Must See TV Revamps Ratings with Personality

Giovanni Toribio, Staff Writer

Designated Survivor

An attack on the President and several Cabinet members unexpectedly results in the secretary of Housing and Urban Development, the next in line for such a situation, to be appointed to the oval office.

Designated Survivor follows Kiefer Sutherland as Tom Kirkman, catapulted to the presidency after a fatal accident on the president. (A designated survivor refers to the person of succession after death finds the incumbent president.) “Tom Kirkman, the character Kiefer Sutherland plays in Designated Survivor, combines elements of Bauer, the grimly heroic patriot he played on 24, and Martin Bohm, the weepy father he portrayed on Touch.” says Mike Hale of the show on The New York Times.

In a state of apocalypse, Kirkman must find a way to fill the shoes of the president, a position that he never wanted to find himself in. His exploits are documented in this new drama, Wednesdays on ABC.

The Good Place

One of fall’s promising new comedies is also one of the strangest.

Created by Matt Schur, the writer behind The Office and Parks and Recreation, this new NBC fantasy sitcom takes place in the afterlife of Elanor Shellstrop (Kristen Bell), a telemarketer who mistakenly finds herself in “the Good Place” – a Utopian community where only humanity’s most moral-abiding populace go after they’ve breathed their last mortal breath. In spite of her selfish behavior on Earth, she seeks a way to embrace the good person within and accepts her place in the Good Place.

The thirteen-episode series has an eccentric approach to life and death in the most refreshing of ways. Each episode features flashbacks to one of the Good Place’s residents and their perfect and imperfect lives and ends with a twist or cliffhanger that leads into the following episode. The Good Place to be is on NBC every Thursday night at 8:30pm.


The New York Times, The Atlantic and the Wall Street Journal are calling the Donald Glover-directed-produced-and-starring drama comedy one of the best shows on TV. Atlanta revolves around the city’s thriving rap scene and Earnest Marks, a man with dead-end job and a cousin with dreams of being a hip hop star. Earnest takes up the challenge of managing his cousin’s rap career to pull his young family out of poverty and to better places.

One element of the show that seems to set Atlanta apart from the rest is its witty, perspective humor. Sonia Saraiya, of Variety magazine, said about the show, “Unlike a sitcom full of punchlines, wordplay, and setups, Atlanta takes its time to build to its humor. But when it does get there, it’s hilarious.”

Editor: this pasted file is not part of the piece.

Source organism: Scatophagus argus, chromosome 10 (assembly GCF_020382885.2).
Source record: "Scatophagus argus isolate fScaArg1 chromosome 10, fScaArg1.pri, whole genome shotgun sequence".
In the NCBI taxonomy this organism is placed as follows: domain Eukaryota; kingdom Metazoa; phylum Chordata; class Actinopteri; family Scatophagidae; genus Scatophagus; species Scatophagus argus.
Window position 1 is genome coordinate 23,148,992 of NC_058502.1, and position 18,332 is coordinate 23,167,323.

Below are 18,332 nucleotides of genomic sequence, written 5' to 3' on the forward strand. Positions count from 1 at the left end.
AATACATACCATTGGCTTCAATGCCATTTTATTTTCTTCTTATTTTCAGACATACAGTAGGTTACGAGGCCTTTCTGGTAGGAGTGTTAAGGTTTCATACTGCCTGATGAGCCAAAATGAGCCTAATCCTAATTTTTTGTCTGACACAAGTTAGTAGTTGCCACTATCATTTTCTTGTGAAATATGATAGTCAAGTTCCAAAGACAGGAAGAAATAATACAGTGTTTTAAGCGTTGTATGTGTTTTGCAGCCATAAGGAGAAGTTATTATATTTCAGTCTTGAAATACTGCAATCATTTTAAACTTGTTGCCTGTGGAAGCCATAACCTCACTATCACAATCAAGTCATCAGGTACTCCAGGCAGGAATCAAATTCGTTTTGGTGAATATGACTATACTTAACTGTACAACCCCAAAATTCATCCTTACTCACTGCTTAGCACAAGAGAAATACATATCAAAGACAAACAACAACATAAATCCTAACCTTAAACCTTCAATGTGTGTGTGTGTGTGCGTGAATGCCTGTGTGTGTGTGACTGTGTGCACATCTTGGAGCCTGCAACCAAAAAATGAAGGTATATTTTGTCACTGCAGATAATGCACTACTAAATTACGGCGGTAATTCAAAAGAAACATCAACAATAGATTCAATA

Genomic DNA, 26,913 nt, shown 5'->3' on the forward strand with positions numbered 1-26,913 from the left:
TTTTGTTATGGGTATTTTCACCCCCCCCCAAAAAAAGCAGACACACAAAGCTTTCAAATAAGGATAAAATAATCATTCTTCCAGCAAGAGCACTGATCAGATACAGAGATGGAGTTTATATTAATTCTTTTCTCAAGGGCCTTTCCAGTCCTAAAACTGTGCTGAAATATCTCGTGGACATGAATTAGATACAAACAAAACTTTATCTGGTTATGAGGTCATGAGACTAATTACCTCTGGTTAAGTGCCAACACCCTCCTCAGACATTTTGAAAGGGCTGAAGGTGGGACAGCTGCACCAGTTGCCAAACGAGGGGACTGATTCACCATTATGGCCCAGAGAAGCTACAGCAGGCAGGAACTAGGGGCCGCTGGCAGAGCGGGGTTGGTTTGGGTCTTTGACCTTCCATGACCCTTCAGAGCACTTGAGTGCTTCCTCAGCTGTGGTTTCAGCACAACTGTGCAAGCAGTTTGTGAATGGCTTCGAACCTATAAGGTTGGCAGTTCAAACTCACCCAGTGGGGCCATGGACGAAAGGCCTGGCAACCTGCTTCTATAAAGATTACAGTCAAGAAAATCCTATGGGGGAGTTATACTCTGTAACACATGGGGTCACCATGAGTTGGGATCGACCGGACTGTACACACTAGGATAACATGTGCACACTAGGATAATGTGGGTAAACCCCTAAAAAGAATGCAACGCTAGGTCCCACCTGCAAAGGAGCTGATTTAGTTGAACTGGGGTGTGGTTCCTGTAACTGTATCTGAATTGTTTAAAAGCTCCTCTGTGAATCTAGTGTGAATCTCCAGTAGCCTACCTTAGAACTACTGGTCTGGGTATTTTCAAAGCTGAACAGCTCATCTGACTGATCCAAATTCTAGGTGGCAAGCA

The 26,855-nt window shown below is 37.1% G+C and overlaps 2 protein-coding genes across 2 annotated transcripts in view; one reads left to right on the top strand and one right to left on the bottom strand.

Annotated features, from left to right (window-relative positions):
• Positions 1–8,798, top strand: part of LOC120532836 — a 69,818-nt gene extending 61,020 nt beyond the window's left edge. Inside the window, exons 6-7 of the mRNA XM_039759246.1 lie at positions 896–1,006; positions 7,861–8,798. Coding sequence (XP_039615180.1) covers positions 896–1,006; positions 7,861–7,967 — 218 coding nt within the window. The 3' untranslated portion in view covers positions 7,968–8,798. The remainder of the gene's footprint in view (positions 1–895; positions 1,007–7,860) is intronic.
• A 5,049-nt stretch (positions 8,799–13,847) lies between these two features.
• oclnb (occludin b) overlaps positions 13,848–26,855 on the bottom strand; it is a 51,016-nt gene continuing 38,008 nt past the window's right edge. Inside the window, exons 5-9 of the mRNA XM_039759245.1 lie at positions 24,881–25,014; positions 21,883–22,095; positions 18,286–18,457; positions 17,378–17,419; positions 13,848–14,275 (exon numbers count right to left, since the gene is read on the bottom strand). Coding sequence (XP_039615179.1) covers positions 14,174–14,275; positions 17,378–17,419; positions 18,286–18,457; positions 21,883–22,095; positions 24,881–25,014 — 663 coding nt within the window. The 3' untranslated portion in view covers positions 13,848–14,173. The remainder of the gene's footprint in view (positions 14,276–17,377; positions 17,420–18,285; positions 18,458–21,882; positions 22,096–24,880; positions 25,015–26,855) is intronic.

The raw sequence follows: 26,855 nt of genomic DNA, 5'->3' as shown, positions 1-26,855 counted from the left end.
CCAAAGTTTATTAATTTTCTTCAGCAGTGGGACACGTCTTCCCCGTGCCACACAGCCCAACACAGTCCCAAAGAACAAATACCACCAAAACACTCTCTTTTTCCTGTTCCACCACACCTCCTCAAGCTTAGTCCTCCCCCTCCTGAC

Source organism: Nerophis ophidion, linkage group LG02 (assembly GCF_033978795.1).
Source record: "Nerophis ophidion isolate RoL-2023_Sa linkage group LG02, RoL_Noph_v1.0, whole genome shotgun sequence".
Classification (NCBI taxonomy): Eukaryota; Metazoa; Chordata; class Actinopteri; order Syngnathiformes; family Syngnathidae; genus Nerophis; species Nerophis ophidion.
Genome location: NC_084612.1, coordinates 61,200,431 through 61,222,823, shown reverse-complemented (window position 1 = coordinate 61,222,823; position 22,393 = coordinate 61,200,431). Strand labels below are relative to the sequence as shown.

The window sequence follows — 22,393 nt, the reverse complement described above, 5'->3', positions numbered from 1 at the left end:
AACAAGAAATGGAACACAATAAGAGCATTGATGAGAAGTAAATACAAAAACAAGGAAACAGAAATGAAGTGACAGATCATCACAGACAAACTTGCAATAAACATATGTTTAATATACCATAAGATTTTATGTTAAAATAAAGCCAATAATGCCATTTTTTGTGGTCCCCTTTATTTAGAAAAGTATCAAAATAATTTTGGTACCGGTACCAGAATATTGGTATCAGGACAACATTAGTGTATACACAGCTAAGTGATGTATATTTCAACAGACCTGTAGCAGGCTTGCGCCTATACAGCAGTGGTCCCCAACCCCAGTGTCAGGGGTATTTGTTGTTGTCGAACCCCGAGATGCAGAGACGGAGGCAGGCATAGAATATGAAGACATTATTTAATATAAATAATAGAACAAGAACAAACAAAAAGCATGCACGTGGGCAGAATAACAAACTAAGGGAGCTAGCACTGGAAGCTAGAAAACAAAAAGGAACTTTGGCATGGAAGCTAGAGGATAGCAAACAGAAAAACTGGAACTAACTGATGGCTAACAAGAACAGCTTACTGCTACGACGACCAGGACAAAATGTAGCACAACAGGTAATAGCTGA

Donald Glover’s ultimate intention is to exhibit what it’s like being black in the United States and Atlanta does not to fail to manifest the three-dimensionality of these issues, perfectly portraying the lives and communities of African-Americans and putting them under scrutiny every Tuesday at 10PM on FX.

This is Us

This NBC-produced, emotional drama comedy is a show unlike any other series on network TV. Consistently rated among the best shows of this fall season, This Is Us demonstrates the raw realness of family. The show is praised for its outstanding storytelling which is evident from the pilot.

“Four people who share the same birthday — in that they’re all turning 36 on the same day — share a surprising connection (no spoilers!) in a series that aims for warm and winning and occasionally gets there. The rest of the time it’s corny as hell, but thanks to a solid cast and good writing, it should find its way to its best self if given enough time.” says Vox about the series.

The hour-long TV show gives a lot to look forward to every Tuesday at 9PM only on NBC.


The new FOX drama series, Pitch, surrounds Kylie Bunbury as Ginny Baker, the first woman major-league pitcher for the San Diego Padres. Creators, Dan Fogelman and Rick Singer, capitalize on the pitcher’s adversity as the genders are swapped for her on the field, historically taken by men. Her ambitions are tested by the reaction of her peers, but she is reinforced as a powerful female character with a will to play baseball.

This unique, new show offers a fresh perspective on sport TV shows. “Fox’s new show has all the sports-story clichés except for one: It imagines the first female player to take the mound in the major leagues.” says David Sims of The Atlantic.

Authenticity is another appreciable factor of Pitch. For example, Kylie Bunbury’s character isn’t made out to be the best in the league, but rather comes up on her talent with hard work, dedication and perseverance to her dream of playing major-league baseball.

Ginny establishes that her position is an inspiration to those who seek seemingly unattainable dreams which can be tangible only if work follows it.